Birders up north are no doubt gearing up for the peak of spring migration across the eastern half of the continent. The middle of May is the most exciting and anxiety inducing period of the birder’s year. The mad rush to reach the boreal forest just after the thaw leaves little time for dillying nor dallying.  Birds on their way north are on a mission, and the fear of waking up one morning having missed the entire parade is a real one that keeps birders up at night.  Or, at least this birder.

But by the time the birds are piling up around the Great Lakes and streaming through the northeast the residents down in the south are well into their first broods, and it’s not unusual to come across evidence of their home-making even while you’re out looking for thrushes and flycatchers and grosbeaks still passing through every day.

Take that famous example of southern warblerdom, the Prothonotary Warbler.  A bird so electric yellow that viewing it without safety precautions can cause temporary blindness, or madness, or both.  Sure, you can find it across much of the eastern United States, even as far north as southern Canada but I ask you, are you really seeing a Prothonotary Warbler if you’re not watching it pick through a flooded forest in the south?  That piercing song just means more when it echos from the other side of a cypress swamp, doesn’t it?   Here in North Carolina, I can humbly brag that I see dozens of them every year, but seen well it’s still a breathtaker.  Take, for example, this pair of birds I found investigating a cavity in northern Chatham County this weekend.

A pair were busy investigating a broken stump, though the real object of their interest, what I assume was an old cavity, happened to just be on the opposite side.  No matter though, their attention was focused elsewhere and not on the guy with the camera 12 feet away.

No less a source than John James Audubon called these birds “Golden Swamp Warbler”, a name that seems perfectly evocative for a retina-burning bird that favors slow water.  But unfortunately for lovers of descriptive bird names, a name was already assigned by the Dutch naturalist Pieter Boddaert, who must have been a devout Catholic to assign the name Protonotaria citrea, referring to the prothonotarii, a group of church notaries who famously (but not really that famously) wore yellow hoods.  That arguably the most beautiful of the North American wood-warblers is essentially named for Catholic pencil-pushers seems a misnomer.  This is not a bird for cubicle farms!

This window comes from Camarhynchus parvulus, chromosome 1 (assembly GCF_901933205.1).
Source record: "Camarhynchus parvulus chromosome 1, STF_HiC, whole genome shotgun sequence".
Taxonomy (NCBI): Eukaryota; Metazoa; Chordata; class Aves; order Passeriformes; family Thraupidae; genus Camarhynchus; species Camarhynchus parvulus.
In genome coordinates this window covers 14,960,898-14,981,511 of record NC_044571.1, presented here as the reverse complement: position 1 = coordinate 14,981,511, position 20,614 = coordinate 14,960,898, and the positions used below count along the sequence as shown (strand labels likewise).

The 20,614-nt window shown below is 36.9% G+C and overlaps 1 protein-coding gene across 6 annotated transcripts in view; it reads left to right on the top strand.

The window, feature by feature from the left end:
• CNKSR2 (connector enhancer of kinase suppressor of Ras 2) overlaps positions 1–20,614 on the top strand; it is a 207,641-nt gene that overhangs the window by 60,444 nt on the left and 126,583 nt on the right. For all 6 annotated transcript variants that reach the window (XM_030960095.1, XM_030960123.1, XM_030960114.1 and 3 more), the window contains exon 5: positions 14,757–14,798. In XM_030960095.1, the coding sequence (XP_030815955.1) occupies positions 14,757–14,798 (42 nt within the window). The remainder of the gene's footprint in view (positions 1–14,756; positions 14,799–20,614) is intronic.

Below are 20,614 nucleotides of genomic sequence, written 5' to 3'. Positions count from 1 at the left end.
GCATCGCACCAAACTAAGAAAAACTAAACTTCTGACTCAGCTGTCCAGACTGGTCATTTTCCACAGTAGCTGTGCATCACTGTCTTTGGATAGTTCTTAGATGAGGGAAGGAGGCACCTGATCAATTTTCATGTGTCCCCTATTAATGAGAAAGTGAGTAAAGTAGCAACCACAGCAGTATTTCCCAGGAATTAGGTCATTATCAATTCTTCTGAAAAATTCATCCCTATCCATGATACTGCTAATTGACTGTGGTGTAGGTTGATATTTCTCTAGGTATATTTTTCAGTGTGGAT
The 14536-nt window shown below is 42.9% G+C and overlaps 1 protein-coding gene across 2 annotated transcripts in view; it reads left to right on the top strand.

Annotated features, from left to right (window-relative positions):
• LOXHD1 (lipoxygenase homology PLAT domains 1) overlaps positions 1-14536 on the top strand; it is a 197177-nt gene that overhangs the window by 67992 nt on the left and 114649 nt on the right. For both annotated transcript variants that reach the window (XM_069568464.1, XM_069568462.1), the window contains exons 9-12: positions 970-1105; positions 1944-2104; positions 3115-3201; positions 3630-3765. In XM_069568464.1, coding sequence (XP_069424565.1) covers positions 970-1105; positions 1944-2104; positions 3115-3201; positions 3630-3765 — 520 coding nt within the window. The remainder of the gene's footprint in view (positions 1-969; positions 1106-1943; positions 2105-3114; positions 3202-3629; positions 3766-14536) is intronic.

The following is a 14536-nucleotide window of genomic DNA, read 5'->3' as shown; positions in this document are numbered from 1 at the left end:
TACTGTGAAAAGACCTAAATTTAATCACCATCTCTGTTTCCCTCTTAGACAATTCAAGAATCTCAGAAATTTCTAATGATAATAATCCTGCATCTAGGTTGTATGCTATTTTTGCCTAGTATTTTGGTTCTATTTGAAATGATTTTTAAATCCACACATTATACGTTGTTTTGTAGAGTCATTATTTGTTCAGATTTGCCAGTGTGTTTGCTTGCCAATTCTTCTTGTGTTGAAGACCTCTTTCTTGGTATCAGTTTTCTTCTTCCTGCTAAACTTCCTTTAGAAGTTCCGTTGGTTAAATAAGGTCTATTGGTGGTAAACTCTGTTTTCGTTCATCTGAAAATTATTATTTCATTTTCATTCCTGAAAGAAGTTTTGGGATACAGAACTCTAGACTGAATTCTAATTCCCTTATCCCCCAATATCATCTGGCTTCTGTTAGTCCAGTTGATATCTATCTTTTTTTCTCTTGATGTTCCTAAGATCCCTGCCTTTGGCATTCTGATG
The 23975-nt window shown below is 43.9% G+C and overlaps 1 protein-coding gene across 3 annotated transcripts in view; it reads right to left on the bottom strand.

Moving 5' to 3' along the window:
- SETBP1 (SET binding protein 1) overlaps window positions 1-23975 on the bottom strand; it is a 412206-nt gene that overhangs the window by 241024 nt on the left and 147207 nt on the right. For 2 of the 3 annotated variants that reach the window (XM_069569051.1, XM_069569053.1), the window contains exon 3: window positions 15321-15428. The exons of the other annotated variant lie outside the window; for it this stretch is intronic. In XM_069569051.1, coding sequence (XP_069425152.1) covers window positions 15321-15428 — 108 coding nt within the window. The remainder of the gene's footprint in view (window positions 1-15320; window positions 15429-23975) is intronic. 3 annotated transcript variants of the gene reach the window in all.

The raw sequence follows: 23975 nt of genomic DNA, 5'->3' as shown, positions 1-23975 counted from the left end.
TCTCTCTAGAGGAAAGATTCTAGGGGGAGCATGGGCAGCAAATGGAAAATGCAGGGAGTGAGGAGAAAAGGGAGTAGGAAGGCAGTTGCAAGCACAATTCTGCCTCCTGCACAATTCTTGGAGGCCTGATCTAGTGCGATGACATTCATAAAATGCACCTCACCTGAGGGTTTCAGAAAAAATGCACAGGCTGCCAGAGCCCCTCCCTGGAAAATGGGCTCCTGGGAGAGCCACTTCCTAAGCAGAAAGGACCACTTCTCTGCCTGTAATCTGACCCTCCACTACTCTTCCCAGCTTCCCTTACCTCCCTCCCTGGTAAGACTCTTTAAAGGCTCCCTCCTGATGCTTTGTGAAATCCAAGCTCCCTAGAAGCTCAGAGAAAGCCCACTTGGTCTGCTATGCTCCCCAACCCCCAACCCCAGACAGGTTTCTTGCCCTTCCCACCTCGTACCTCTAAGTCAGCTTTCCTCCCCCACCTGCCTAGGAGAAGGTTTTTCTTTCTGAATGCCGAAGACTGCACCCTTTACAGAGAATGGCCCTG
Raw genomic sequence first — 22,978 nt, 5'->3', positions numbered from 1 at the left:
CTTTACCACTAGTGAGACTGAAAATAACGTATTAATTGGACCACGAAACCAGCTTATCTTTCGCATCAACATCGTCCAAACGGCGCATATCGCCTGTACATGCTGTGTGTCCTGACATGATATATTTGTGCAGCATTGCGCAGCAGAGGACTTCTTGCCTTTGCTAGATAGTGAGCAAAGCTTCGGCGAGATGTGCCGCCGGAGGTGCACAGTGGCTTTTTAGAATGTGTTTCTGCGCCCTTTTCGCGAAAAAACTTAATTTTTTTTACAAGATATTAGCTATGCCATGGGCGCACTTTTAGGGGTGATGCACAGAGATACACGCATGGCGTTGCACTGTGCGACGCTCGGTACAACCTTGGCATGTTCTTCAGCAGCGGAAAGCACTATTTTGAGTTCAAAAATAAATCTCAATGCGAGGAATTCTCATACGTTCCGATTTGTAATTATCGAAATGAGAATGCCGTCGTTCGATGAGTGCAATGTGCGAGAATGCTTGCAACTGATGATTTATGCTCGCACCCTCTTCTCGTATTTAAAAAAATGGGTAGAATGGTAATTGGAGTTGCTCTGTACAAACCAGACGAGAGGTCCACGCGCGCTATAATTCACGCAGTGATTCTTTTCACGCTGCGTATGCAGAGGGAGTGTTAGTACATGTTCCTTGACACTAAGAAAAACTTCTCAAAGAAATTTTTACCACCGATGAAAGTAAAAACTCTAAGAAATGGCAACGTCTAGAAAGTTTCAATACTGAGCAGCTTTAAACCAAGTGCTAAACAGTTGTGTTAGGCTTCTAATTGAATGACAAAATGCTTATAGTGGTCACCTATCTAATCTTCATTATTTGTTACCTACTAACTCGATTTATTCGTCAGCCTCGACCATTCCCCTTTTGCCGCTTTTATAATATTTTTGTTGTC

It’s better that the species name, citrea, obviously refers to the French car-manufacturer Citroën, whose automobiles are known to be lemons*.  Appropriate!

*may not be accurate.

The female bird came by too, a stunning bird in her own right if she didn’t have to constantly be compared to the ridiculous male.

Her opinion matters, and he waits with baited breath.

Success?  It’s hard to read those implacable faces.  But it certainly appeared that this tree stump just off the trail on a far arm of Jordan Lake would do.

Proud cavity-owners!  And a lucky birder to watch it happen.  Now back to all the transient species that I can’t bear missing.

Written by Nate
Nate Swick is a birder. He grew up in the midwest but currently makes his home in Greensboro, North Carolina, with his wife and two young children, who are not yet aware that they are birders too. He has a soft spot for Piping Plovers and loves pelagics even when his stomach doesn’t, which makes him the quintessential Carolina birder. Nate is the editor of the ABA blog, host of the American Birding Podcast, and author of two books, Birding for the Curious and The ABA Field Guide to Birds of the Carolinas.